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Hollywood and games are making friends again. You can see it at Hollywood companies such as Warner Bros., NBCU, Annapurna, and now Skydance Interactive.
Skydance debuted in 2010, and it’s founder is David Ellison, son of Oracle’s Larry Ellison. It has made movies such as True Grit, Mission: Impossible: Ghost Protocol, G.I. Joe, Star Trek: Into Darkness, World War Z, and Terminator: Genisys.
It also acquired a game studio called The Workshop, and it now has 90 employees working on games. Every few years, the pendulum on games and Hollywood swings back and forth. In the past year, Disney retreated from making its own mobile games and returned to licensing its properties to outside game companies.
The first two games Skydance is showing are Archangel, a futuristic mech combat game in virtual reality; and PWND, a satirical 3-versus-3 multiplayer shooter game where the goal is to shoot and then embarrass your opponents.
The man behind these games is Peter Akemann, the CEO of game division Skydance Interactive and former president of The Workshop. I played both games at a recent preview event and talked to Akemann about both the nuances of the games and what it means to create an ambitious new game business.
Here’s an edited transcript of our interview.
GamesBeat: How long have you been at it as Skydance?
Akemann: Skydance Interactive was formed just over a year ago, last April.
GamesBeat: But PWND had an existence before that?
Akemann: PWND was cooking for many years before that. I don’t even want to tell you how long. It was almost in the origin days of The Workshop itself, coming out of our initial period of invention and discovery. We had prototyped the rocket jumping. We got that working with some other things that didn’t pan out. But somewhere in there we came up with a wild-hair idea for the PWND mechanic. What if you had to teabag to score?
The novel thing has two parts. It’s the scoring by pwn, but also removing the scoring by kill. It’s knocking a pillar out of the foundation of every shooter in the world. Kill to score is not our game. That was the daring move that changed it. Then we realized how rocket jumping and pwning together. Pwning alone, we’ve seen other games try to do that, like Offensive Combat.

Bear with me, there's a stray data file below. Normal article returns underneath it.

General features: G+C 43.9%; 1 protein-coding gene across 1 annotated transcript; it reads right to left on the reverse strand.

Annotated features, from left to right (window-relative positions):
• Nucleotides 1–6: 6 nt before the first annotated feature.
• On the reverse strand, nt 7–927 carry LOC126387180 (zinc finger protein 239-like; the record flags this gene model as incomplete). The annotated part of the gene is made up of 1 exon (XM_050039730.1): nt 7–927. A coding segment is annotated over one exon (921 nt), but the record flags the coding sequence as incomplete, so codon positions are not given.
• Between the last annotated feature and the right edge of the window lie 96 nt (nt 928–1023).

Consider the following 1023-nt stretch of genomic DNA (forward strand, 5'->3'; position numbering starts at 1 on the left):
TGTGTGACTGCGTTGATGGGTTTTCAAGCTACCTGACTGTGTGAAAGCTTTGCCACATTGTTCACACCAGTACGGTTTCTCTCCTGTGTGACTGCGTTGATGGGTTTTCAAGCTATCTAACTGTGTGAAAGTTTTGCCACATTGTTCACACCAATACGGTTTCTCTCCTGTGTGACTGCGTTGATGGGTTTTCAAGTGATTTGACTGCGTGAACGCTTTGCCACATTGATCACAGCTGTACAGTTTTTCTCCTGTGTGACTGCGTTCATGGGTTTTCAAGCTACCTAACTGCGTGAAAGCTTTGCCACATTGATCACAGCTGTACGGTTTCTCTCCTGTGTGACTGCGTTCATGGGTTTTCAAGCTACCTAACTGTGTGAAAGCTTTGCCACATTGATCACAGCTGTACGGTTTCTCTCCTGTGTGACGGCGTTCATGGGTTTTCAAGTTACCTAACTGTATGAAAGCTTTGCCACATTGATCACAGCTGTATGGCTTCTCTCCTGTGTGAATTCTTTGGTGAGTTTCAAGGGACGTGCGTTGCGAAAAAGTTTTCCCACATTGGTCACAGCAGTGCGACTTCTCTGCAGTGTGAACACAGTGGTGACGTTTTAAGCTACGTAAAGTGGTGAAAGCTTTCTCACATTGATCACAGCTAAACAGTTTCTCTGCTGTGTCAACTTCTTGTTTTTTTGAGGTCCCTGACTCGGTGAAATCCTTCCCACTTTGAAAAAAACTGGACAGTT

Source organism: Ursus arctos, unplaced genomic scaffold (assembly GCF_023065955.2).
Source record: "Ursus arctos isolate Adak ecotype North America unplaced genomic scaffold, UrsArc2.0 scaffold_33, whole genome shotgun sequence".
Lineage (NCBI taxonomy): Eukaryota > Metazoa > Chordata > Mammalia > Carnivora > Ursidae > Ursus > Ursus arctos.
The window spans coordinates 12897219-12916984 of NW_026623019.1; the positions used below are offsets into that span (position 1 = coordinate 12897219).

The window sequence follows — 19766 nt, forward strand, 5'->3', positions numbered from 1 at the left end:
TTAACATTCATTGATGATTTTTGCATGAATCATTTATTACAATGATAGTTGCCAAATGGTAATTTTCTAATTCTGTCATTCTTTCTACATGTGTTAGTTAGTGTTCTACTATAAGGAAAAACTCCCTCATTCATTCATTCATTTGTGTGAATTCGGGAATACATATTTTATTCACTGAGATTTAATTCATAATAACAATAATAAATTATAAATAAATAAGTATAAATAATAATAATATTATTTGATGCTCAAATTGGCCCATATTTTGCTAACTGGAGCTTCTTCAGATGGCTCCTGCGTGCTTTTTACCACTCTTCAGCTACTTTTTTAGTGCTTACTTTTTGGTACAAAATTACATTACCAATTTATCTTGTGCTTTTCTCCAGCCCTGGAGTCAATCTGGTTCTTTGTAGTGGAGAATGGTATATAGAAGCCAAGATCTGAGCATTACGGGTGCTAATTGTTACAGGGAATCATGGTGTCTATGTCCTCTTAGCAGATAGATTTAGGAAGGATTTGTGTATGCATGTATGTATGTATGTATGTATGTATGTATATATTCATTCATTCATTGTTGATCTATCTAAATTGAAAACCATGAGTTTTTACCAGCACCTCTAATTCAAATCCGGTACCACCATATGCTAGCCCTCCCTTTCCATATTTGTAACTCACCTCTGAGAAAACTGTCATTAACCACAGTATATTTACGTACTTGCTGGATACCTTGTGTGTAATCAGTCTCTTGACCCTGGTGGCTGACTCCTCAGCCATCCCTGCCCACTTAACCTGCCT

GamesBeat: It reminds me of Kill Confirmed in Call of Duty.
Akemann: Right. These are interesting things, nice bonus mechanics, but they’re not fundamental game mechanics. They can’t be. You move at a certain speed. Your weapons move at a certain speed. You have hit skins and the way the levels are designed. But for us, it’s exactly the ability to have a highly three-dimensional arena where, with rocket-jumping, you can have plenty of game space, but no point is really all that far from any other.
In two dimensions that’s not really possible. If you want a lot of space, things are far away. In three dimensions you have a lot more to work with. The rocket-jumping enables that three-dimensional closure, and it makes it possible for the pwn mechanics to be necessary. If I snipe some guy across a big, wide, two-dimensional plane and I gotta walk over there to score, forget it. PWND, however, boom, boom, rocket jump, I’m there in four seconds, three if I’m good, two and a half if I’m really good. It’s a good thing, because the timer is only three seconds. Can I close that pwn in time? Mastery of the movement, mastery of the arena, learning the lines where the rocket jumps are.
When we first created this, we did it for a console controller. We were targeting Xbox Live, to give you an idea of how long ago this was. But mechanics that could support that—we felt we had a whole shooter audience that had grown up with shooters being console experiences. Can we bring that high speed PC action to a console audience? That was the first thing that got it started.
GamesBeat: It’s different from Halo controls. I have to relearn how to jump.
Akemann: It’s our adaptation. But we’d done console action gaming for a decade at that point. “We know something about this. We can crack this.” I was ignorant of how hard it is, but then you have to be, or you’d never try to do the impossible.